Teaching sign language to both deaf and hearing babies is a growing trend in North America. It appears that babies who are exposed to sign language are able to also babble in sign language.
The typical age for hearing babies to start making vocal noises is anywhere from 6-9 months. Researchers believe that this is the time when babies begin to process language by trying to match sound and rhythm to the surrounding language.
Babies taught sign language do the same, but instead they match action to the surrounding language.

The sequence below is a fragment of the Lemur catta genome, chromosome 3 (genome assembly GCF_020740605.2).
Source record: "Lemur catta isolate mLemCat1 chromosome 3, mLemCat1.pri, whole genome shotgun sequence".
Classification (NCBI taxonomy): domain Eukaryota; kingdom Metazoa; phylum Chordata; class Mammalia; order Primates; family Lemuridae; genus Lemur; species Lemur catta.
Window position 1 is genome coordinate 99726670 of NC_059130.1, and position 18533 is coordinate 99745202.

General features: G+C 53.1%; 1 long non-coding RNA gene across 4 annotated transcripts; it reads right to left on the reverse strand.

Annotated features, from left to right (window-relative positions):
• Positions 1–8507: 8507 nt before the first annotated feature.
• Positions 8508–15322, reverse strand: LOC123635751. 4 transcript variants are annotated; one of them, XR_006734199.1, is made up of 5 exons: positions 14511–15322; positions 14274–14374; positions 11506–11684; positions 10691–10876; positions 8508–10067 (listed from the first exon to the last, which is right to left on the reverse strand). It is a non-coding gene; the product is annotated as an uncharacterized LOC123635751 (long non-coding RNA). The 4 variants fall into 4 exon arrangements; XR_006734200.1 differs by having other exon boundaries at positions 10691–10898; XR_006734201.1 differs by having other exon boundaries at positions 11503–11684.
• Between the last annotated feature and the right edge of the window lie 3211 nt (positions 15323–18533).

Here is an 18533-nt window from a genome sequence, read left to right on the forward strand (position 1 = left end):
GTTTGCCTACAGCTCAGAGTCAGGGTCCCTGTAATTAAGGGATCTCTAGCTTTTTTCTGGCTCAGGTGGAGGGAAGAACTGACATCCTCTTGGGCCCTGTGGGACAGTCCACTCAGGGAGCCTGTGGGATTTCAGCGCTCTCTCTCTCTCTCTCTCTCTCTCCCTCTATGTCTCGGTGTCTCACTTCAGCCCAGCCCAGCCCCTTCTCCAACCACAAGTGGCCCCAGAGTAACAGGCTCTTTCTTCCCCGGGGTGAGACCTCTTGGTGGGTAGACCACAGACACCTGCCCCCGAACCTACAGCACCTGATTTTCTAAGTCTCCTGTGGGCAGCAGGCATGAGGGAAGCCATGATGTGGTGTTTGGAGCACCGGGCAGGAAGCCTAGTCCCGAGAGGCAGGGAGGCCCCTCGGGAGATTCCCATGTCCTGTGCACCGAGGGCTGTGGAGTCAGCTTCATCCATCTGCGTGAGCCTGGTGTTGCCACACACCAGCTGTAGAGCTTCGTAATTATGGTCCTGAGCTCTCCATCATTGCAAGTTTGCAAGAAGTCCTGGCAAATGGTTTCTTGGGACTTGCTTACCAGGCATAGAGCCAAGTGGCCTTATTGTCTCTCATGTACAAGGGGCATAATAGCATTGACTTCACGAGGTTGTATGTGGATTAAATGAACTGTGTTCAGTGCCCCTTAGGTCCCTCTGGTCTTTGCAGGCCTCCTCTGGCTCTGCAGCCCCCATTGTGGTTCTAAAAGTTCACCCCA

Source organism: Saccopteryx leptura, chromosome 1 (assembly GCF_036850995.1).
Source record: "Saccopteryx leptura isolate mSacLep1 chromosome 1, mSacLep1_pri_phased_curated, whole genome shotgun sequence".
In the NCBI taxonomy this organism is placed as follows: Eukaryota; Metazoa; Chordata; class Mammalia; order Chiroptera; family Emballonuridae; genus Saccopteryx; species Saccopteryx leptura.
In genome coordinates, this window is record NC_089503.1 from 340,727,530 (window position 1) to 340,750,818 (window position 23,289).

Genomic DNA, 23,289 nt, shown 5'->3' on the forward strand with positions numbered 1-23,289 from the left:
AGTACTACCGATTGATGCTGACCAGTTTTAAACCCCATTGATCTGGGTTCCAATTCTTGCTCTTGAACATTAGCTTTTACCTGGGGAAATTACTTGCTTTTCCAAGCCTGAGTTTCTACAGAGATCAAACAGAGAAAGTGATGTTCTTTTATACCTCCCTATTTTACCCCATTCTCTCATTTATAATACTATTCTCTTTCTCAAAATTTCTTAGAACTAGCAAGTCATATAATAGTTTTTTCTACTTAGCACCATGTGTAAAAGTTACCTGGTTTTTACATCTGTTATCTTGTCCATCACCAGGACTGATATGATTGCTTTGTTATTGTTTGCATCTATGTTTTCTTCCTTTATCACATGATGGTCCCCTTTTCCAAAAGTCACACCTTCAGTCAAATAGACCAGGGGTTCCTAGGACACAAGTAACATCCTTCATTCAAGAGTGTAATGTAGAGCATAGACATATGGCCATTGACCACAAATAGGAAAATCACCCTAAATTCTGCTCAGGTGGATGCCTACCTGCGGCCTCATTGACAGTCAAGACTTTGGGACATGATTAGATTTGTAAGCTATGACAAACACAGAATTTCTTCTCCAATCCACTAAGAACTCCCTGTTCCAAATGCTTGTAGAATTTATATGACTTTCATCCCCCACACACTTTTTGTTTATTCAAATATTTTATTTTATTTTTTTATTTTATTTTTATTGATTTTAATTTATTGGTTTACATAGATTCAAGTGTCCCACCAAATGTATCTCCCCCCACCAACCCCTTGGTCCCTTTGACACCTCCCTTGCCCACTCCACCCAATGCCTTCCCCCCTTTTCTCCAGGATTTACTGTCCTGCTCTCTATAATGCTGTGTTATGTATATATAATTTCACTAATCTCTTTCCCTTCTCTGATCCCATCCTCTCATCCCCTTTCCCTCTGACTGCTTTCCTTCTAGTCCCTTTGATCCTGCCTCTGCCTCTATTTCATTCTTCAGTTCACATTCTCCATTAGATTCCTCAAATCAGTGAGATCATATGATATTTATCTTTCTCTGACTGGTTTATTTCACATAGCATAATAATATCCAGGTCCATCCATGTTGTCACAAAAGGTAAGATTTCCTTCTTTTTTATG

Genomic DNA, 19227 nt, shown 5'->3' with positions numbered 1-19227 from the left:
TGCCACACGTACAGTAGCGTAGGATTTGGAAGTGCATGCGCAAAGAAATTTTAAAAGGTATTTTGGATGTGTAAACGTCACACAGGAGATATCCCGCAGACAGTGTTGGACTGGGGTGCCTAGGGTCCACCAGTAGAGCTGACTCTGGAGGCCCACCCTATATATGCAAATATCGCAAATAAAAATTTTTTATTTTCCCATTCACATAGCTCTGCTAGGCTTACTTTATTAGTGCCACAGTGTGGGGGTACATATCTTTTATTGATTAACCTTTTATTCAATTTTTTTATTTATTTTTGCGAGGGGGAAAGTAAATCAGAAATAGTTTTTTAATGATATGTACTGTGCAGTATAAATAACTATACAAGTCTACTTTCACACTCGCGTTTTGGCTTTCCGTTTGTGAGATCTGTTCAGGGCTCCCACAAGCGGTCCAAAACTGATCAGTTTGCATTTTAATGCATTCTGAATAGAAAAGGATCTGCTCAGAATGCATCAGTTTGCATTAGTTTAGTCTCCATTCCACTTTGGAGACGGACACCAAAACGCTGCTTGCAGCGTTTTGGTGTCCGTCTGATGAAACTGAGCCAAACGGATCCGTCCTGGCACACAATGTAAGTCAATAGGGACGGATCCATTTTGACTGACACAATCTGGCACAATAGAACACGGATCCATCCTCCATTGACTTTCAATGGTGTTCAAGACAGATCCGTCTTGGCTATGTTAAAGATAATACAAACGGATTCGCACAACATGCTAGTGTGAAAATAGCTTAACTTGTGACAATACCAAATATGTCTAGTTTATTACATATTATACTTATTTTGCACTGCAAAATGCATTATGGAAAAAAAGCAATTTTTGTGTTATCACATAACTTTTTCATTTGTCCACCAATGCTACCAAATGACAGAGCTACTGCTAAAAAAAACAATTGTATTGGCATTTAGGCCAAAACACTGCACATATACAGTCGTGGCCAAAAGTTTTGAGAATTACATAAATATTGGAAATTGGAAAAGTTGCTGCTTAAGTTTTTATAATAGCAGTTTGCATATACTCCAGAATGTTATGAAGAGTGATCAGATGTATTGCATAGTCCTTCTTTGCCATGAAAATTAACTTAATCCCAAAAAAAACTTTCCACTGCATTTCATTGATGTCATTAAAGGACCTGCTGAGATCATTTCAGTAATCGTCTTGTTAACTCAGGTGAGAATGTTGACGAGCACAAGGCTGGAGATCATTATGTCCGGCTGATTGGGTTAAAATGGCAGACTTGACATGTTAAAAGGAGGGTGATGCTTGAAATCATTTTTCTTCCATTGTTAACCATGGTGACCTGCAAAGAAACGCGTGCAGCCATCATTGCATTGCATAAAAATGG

In a study involving six hearing infants (3 with hearing parents and 3 with deaf parents), researches tried to discover whether or not the baby’s hand movements had any linguistic qualities.
The 3 children with deaf parents hand movements similar to the rhythm of their parent’s signing whereas the hearing infants’ hand movements had no resemblance to the American Sign Language rhythm.
Toddlers can have a signing vocabulary of 80 words but understand up to 300. Furthermore, learning sign language is incredibly stimulating, as it has been shown to cause toddlers to create their own new words in sign.